“Consultation is important obviously, but consultation should not stop the relevant authorities from doing what is needed to protect kids,” he said. “You don’t need to consult to know that rape is bad.”

Back then, most of the pundits agreed that stamping out sexual abuse was a moral priority.

“The government has won widespread support for its declaration of a national emergency,” explained Barrie Cassidy, “because they are finally dealing with a national disgrace: the sexual abuse of children.”

“John Howard’s plan to stand between a wave of continuing sexual abuse and the next generation of unborn Aboriginal children is, or should be, a moral imperative against which it is impossible to argue,” said journalist Glenn Milne. The Australian‘s Greg Sheridan urged politicians to “ditch politics when children are suffering”.

“[I]f [John Howard] had ignored the horrifying evidence of the Little Children are Sacred report,” argued Tony Wright, “he would quite correctly be condemned for criminal neglect.”

Quite so. But if it was unconscionable not to intervene to prevent child abuse in 2007, how, in 2015, has it become acceptable to criminalise the reporting of that abuse?

As Wright notes, the NT Intervention was prompted by the Little Children are Sacred report into sexual abuse in indigenous communities. In that report, the authors explained that, via extensive consultation with indigenous people, they’d identified key concepts for action: dialogue, empowerment, ownership, awareness, healing, reconciliation, strong family, culture and law.

The Howard government’s response — the deployment of military personnel; bans on pornography and alcohol; the removal of customary law; compulsory acquisition of townships; the abolition of the Community Development Employment Projects scheme; and so on — ignored all of that, along with the report’s findings.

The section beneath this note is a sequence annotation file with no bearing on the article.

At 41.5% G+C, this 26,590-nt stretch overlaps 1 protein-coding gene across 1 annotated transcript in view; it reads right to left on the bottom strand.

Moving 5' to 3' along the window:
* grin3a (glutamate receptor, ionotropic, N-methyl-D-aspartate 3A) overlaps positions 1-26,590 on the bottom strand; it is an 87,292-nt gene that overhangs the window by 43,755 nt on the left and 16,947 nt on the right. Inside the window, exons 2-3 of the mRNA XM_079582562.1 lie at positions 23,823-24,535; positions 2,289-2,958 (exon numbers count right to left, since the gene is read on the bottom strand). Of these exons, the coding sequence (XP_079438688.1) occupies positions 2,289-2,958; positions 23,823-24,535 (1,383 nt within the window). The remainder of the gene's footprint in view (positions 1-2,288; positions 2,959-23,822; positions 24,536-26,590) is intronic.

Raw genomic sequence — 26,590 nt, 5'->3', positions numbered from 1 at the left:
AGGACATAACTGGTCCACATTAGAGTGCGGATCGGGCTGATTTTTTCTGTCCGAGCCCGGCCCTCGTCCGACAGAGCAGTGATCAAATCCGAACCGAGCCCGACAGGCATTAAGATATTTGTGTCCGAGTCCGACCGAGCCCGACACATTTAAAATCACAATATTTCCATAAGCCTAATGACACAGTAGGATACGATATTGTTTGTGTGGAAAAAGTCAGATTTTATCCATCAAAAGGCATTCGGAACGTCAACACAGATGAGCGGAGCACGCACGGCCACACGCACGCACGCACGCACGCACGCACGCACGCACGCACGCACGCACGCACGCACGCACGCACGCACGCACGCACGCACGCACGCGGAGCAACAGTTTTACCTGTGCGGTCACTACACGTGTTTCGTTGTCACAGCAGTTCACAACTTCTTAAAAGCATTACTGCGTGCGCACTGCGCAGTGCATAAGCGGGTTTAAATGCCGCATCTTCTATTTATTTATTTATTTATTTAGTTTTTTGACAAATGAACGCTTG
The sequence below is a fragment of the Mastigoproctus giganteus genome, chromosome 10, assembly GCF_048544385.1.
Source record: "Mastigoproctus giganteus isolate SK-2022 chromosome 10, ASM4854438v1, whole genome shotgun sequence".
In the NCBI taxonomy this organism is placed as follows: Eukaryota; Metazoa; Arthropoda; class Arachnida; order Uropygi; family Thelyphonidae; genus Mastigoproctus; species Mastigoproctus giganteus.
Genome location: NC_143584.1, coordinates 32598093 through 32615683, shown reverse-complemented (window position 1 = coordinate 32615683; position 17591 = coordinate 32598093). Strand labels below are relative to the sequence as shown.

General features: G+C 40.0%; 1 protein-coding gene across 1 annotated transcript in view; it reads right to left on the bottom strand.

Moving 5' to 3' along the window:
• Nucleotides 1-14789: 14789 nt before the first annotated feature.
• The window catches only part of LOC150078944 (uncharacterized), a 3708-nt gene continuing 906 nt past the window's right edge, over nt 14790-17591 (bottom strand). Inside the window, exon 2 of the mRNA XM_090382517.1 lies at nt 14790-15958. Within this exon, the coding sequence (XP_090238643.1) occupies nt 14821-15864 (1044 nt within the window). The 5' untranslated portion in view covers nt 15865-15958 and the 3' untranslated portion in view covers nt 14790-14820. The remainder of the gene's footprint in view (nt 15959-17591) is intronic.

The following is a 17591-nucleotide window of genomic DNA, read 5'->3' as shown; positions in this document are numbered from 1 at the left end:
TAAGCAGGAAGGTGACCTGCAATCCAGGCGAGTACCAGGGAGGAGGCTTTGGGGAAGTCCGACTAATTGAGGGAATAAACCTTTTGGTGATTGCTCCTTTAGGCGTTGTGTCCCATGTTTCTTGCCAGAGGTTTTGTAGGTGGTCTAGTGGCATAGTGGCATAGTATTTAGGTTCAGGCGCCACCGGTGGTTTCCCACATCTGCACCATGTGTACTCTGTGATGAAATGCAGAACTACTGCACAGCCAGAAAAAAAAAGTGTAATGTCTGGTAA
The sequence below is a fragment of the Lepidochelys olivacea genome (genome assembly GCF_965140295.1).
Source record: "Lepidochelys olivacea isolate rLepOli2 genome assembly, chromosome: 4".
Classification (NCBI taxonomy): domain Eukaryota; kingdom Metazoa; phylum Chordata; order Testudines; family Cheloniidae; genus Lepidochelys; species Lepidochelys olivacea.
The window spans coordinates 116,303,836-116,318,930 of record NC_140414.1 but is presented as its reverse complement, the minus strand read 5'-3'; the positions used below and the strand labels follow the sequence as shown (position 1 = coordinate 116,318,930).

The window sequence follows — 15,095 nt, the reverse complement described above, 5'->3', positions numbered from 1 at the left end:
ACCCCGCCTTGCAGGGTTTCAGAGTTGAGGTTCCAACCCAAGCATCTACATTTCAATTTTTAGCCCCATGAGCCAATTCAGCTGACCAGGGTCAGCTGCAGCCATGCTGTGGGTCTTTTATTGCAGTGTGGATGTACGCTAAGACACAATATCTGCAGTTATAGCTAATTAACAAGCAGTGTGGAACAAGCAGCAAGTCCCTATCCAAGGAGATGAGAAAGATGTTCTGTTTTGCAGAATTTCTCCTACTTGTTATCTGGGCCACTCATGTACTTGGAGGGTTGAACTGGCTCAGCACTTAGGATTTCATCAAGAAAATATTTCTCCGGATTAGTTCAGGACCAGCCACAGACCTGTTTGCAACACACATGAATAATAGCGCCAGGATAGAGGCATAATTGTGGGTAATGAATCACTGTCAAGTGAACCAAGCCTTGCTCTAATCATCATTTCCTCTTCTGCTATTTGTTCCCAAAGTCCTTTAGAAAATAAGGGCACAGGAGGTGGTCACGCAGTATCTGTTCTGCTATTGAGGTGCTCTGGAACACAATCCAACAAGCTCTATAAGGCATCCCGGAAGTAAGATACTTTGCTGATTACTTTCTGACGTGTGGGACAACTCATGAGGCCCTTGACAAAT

“There’s not a single action the Commonwealth has taken so far that corresponds with a single recommendation,” said Pat Anderson, one of the authors of Little Children are Sacred.

On the contrary, the government unabashedly invoked an old-fashioned paternalism, precisely the approach against which the report warned. The Intervention implicitly posited child abuse as the result of an Aboriginal dysfunction that Canberra would correct.

That’s why it was politically palatable. There’s no moral courage required to decry injustice when the finger’s pointed elsewhere.

By contrast, Nauru and Manus are the result of an offshore detention policy that Labor and Liberal constructed together. The abuse in the camps is a bipartisan problem; the revelations about abused children implicate both parties — and as a result, what was previously unthinkable has become possible. In the Australia of 2015, parliamentarians are deliberately making exposure of sexual abuse more difficult so as to avoid political embarrassment.

The word “disgrace” doesn’t even cover it.

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Peter Fray
Peter Fray
Editor-in-chief of Crikey